15. Brownout

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    Jan 10, 2012
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    OK, my bad. The GO_DONE bit does not set the interrupt. The ADIF bit in PIR3 register does, when the ADIE bit in PIE3 register is set. However, using the interrupt means the MCU does not waste time polling the GO_DONE bit, so some efficiency may be gained.

    Also, I said the GO_DONE bit is reset and checked for set, but the GO_DONE bit is actually set and checked for reset.
     
  16. spinnaker

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    And it is what I wrote way back several posts ago when you mentioned I was the one that was mistaken. This interrupt will not satisfy the OPs. requirements.
     
  17. Brownout

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    Sure it will. He wants the interrupt to change the program flow when he gets a threshold value. The procedure I outlined does just that. He needs only to compare values to make it happen.
     
    Last edited: Mar 8, 2014
  18. THE_RB

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    The standard way to do this is to use a timer interrupt.

    The timer interrupt occurs every X uS, (or mS, whatever you choose) and in the timer inteuupt you start an ADC conversion.

    The next time the timer interrupt occurs you check the ADC value that was recorded last time. Then if the ADC value exceeds the threshold you perform the task in the interrupt, or if it is a large slow task you set a flag in the interrupt, and your main() code will detect the flag and perform the task.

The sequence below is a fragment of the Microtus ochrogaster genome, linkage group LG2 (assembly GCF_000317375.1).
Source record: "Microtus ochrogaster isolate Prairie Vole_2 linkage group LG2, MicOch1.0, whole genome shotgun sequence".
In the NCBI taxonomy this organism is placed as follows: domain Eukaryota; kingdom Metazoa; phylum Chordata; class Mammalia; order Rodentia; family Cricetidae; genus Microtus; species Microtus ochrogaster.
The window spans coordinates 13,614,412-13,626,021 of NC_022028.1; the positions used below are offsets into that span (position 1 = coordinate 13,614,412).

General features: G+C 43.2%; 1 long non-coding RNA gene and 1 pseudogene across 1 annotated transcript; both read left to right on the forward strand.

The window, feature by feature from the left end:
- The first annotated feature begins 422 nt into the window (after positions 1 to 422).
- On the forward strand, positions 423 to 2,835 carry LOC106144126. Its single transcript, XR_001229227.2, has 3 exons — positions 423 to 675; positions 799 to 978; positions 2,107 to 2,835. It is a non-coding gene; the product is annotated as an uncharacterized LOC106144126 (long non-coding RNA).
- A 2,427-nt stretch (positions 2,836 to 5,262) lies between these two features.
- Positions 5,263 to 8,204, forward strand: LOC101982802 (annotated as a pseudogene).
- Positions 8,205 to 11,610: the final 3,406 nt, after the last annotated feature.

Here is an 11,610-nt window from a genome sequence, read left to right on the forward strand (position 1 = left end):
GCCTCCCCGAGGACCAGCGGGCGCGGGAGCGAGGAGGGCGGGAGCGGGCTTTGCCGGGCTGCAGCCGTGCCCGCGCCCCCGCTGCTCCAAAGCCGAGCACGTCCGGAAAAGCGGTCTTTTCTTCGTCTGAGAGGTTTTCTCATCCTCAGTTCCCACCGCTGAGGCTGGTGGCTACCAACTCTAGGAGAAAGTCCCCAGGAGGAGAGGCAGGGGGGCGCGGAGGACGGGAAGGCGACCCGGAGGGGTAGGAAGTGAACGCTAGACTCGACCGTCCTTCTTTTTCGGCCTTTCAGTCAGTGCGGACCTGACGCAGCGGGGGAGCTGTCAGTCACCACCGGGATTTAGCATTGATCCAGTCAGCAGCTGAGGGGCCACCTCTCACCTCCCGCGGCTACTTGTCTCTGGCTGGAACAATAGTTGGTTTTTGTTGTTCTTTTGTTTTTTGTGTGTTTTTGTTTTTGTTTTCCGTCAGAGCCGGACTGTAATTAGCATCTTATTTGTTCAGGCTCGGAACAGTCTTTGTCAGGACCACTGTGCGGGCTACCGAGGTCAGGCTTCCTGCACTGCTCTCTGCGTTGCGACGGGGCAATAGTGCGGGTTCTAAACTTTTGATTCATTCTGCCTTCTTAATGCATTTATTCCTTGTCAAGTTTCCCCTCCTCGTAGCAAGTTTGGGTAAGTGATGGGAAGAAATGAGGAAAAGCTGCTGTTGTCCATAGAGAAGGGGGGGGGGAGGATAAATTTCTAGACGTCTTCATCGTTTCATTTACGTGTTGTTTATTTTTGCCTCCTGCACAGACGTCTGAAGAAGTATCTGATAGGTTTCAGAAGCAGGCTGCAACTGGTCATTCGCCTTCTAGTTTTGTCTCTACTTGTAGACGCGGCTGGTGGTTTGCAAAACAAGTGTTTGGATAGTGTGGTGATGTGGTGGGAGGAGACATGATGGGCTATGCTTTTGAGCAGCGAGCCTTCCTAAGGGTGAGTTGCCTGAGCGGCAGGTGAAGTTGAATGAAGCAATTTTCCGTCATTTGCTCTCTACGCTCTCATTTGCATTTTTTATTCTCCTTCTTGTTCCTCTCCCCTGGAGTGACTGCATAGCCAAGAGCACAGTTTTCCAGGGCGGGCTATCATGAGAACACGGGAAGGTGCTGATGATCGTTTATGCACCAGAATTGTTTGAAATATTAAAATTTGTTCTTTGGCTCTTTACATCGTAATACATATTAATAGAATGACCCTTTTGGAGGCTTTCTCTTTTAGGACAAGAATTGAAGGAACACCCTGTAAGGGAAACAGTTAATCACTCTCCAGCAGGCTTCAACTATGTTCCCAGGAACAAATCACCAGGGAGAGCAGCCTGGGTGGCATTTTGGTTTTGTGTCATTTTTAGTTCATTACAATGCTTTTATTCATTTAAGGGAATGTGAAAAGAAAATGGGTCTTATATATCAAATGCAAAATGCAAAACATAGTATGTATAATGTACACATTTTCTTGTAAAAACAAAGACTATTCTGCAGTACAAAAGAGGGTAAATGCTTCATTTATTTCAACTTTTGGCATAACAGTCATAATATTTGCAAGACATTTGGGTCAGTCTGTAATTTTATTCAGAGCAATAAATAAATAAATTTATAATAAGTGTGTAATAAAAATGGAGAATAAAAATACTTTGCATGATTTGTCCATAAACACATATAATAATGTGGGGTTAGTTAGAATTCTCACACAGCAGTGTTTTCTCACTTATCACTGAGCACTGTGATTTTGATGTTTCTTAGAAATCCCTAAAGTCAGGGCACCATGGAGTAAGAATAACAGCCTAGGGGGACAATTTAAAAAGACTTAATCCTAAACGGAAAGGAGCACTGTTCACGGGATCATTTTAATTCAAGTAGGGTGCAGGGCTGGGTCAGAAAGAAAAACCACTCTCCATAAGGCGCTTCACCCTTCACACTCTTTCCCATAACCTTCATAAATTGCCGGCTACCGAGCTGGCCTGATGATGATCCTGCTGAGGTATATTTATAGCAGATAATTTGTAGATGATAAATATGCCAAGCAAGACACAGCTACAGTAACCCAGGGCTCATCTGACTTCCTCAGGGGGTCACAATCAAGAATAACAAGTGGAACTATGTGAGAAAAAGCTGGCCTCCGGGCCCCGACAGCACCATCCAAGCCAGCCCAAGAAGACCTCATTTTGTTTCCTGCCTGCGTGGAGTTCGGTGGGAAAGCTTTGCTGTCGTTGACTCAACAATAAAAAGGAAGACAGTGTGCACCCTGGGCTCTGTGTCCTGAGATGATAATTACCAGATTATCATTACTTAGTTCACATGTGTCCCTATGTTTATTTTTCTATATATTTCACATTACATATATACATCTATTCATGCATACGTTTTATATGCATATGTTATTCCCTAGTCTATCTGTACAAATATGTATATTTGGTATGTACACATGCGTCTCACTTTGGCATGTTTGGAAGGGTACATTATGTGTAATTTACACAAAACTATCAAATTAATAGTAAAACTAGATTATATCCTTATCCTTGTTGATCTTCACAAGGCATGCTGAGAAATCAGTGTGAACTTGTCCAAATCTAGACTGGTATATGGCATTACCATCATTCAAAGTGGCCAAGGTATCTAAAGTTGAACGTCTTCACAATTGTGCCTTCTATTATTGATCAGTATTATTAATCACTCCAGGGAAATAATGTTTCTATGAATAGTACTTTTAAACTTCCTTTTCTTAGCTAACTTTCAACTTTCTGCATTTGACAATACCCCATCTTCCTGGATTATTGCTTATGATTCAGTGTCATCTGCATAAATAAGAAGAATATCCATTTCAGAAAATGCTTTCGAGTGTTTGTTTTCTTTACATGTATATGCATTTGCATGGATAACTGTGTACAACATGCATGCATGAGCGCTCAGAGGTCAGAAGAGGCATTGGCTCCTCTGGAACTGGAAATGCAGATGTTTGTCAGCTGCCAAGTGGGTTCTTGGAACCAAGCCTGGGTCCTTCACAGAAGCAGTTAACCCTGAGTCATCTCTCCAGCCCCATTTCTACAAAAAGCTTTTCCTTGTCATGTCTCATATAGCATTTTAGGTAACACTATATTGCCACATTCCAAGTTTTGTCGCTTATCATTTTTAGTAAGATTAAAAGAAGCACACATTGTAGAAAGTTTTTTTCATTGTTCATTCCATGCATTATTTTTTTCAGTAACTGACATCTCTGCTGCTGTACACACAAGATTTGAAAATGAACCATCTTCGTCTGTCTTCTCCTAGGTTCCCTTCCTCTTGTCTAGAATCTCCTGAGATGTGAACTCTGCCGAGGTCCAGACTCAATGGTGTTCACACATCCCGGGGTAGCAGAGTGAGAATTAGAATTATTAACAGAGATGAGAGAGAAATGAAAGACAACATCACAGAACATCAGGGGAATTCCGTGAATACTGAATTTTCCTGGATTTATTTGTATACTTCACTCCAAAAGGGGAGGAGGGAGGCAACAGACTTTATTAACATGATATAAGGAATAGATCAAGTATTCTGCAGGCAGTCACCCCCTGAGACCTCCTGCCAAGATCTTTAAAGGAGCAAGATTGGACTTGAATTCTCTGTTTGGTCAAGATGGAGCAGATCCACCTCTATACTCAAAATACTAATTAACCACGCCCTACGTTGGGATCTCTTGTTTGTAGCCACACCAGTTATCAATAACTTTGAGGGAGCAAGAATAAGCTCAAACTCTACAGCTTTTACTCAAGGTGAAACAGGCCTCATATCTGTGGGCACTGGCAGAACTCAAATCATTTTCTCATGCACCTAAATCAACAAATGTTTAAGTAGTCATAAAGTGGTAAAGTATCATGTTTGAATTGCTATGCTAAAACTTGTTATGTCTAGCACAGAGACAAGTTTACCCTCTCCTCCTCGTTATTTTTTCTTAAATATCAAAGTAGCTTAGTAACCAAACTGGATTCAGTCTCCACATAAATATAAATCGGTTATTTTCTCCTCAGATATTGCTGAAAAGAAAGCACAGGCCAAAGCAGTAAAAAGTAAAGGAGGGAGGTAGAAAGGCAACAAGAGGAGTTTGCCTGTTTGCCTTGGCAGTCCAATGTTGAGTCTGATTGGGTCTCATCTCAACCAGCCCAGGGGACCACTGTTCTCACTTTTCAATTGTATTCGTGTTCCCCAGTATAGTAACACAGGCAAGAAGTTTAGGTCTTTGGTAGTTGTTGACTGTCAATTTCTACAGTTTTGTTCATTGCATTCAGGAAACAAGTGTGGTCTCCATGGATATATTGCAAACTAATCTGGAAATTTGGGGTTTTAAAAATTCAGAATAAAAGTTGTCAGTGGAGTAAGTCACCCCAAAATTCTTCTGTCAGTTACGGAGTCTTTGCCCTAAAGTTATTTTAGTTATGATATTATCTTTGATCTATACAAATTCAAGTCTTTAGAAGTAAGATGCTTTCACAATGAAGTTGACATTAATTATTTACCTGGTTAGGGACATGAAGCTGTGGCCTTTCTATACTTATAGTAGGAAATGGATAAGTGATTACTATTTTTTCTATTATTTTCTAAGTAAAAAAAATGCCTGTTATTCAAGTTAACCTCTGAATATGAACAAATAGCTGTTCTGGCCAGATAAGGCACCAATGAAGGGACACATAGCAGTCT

The result is that you have a nice simple interrupt that will detect when ADC > threshold. :)
     
  19. Brownout

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    Ah-Ha! It finally dawned on me that spinnaker might be talking about the comparators when he mentioned polling the analog channels. I looked it up, and in fact, you can set up the comparators to interrupt the processor when they get a pre-determined value. And so, the OP can do exactly what he asked, but use the comparators instead of the A/D convertor. Though, using the A/D would most likely work also.
     
  20. Dritech

    Thread Starter Well-Known Member

    Sep 21, 2011
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    Thanks a lot for the replies.

    Can that cause problems when using serial communication (USART) ?

    So basically I can use the internal comparator with interrupt to detect any over-current, no matter where the code is being executed, right?

    Thanks in advance.